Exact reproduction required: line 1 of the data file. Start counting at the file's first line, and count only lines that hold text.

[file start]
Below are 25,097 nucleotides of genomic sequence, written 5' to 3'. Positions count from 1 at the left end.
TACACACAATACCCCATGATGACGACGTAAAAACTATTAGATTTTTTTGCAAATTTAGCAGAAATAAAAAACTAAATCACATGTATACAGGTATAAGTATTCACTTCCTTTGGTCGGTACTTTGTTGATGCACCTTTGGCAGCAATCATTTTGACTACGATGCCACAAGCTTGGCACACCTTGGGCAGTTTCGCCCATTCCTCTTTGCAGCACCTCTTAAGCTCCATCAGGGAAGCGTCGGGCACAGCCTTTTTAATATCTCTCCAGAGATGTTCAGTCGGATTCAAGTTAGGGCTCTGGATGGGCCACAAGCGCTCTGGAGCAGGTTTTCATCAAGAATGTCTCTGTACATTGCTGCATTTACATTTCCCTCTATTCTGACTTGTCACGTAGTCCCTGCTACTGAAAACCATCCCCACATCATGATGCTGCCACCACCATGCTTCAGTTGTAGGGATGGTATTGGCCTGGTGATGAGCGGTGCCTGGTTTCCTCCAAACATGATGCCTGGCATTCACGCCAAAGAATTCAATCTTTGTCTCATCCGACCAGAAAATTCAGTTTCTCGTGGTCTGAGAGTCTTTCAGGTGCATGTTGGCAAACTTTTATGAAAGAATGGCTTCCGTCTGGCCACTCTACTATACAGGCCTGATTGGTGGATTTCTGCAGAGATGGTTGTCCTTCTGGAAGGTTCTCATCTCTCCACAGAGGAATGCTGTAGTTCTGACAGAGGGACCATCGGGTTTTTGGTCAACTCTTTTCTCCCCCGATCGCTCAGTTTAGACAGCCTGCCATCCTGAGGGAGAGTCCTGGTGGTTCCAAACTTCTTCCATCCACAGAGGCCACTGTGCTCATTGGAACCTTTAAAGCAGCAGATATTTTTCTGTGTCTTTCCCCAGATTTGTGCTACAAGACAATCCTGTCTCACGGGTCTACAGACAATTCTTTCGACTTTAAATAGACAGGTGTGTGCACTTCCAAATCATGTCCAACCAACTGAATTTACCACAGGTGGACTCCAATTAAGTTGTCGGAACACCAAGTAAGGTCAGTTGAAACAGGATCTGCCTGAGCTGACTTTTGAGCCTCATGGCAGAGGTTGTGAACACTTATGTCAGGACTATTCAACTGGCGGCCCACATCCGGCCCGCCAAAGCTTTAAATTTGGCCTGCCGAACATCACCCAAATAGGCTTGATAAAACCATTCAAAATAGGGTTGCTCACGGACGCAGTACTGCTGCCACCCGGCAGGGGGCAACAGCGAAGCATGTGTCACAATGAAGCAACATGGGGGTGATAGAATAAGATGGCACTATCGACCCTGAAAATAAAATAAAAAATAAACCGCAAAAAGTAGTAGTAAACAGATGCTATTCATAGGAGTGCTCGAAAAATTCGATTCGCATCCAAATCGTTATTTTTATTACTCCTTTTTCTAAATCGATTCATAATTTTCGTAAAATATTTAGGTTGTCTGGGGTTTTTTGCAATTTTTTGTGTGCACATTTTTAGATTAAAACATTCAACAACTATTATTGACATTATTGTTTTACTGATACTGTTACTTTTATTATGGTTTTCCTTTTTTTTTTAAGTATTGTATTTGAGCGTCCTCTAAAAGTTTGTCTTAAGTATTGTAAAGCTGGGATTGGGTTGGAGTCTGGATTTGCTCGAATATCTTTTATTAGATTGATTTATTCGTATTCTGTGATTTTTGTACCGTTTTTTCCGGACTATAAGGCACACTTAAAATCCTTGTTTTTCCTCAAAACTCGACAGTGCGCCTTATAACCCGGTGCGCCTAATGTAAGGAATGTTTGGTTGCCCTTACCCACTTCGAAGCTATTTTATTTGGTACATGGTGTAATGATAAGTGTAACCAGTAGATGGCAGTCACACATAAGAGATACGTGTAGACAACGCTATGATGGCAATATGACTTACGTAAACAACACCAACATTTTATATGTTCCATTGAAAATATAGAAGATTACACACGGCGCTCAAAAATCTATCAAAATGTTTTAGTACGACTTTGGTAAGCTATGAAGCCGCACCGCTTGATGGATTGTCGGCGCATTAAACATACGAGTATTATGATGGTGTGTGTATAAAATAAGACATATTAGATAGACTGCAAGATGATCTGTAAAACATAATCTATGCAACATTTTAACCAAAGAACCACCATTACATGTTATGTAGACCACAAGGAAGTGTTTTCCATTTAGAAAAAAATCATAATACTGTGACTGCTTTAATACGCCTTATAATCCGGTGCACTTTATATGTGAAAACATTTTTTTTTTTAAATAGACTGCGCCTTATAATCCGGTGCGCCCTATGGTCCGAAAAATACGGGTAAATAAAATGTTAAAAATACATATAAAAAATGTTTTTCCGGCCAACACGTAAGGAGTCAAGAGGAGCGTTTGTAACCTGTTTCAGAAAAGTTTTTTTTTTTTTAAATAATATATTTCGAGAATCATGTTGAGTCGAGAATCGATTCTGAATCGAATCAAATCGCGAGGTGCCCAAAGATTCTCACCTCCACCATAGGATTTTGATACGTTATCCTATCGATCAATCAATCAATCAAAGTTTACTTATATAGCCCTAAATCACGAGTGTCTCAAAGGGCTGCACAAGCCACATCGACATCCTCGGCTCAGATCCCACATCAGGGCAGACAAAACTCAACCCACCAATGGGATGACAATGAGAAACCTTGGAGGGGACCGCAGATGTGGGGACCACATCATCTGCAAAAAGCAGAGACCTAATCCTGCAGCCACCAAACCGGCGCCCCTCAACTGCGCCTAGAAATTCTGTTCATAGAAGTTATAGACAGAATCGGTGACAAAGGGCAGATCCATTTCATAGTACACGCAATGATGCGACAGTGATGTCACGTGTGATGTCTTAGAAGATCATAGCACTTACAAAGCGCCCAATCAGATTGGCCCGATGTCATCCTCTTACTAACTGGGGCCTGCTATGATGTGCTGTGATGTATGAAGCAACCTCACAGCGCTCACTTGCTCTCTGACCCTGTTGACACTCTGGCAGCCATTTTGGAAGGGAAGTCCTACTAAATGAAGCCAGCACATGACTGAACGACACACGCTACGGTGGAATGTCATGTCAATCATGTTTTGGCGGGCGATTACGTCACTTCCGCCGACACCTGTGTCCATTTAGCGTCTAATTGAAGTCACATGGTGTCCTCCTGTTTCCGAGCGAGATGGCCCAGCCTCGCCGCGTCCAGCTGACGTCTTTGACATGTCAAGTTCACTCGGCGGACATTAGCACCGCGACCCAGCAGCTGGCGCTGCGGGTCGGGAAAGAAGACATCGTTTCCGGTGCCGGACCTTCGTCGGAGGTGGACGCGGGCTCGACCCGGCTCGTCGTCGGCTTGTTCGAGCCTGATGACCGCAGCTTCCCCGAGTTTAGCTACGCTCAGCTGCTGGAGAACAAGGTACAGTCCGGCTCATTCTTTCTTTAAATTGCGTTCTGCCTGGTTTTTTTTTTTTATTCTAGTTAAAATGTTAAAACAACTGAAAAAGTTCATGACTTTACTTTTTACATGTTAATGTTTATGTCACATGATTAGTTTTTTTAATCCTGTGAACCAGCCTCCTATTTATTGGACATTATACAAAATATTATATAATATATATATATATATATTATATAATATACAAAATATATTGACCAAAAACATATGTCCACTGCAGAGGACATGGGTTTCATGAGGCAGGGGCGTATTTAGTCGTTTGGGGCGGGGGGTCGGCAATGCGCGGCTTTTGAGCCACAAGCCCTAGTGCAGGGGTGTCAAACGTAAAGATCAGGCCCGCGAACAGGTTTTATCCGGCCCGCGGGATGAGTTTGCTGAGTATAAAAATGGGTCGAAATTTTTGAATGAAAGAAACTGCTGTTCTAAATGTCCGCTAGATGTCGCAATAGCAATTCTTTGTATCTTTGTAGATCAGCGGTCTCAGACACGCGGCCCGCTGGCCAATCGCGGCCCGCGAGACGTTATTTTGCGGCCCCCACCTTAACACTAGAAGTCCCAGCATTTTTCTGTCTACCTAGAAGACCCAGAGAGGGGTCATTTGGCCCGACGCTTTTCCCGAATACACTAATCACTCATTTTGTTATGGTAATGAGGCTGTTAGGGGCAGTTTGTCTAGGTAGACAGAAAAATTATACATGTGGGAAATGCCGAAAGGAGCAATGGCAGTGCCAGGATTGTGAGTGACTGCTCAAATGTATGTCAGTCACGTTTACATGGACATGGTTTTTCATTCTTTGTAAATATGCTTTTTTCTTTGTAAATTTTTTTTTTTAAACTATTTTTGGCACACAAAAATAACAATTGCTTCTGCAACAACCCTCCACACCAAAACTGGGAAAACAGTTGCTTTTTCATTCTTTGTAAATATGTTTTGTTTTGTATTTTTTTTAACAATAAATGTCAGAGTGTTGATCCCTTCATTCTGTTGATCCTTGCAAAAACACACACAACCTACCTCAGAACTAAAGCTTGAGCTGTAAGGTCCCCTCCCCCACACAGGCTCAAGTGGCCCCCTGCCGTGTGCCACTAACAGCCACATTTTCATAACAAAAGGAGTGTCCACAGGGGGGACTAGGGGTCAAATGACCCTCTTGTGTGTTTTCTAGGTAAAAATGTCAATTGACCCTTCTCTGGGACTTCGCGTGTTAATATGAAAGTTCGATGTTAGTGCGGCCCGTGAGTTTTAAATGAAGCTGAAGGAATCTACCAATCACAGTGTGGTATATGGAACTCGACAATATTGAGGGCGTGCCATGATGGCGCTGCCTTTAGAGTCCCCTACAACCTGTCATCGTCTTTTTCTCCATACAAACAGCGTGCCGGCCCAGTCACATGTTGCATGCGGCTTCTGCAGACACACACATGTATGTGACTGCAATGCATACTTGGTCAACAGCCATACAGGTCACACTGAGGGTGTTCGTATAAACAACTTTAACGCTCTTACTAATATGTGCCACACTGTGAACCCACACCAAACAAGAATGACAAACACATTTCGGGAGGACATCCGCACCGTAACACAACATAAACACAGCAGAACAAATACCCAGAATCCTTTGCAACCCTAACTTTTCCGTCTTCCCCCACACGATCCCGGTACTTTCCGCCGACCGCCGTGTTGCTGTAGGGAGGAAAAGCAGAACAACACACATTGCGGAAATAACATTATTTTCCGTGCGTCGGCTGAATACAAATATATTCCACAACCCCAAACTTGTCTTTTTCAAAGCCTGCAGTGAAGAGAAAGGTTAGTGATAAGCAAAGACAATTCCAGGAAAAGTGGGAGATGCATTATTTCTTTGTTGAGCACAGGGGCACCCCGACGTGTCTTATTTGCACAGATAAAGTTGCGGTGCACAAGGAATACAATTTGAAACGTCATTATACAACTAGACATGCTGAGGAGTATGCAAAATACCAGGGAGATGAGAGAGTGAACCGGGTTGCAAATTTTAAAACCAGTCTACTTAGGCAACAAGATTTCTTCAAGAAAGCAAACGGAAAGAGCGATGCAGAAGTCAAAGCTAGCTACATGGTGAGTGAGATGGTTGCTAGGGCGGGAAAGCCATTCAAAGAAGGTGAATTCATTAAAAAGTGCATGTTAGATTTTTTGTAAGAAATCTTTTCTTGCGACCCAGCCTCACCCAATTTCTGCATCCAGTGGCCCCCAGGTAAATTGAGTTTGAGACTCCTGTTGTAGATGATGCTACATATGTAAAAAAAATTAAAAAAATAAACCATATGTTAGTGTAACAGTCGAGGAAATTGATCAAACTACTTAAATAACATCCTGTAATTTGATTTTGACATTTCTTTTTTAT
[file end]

Below are 25,097 nucleotides of genomic sequence, written 5' to 3'. Positions count from 1 at the left end.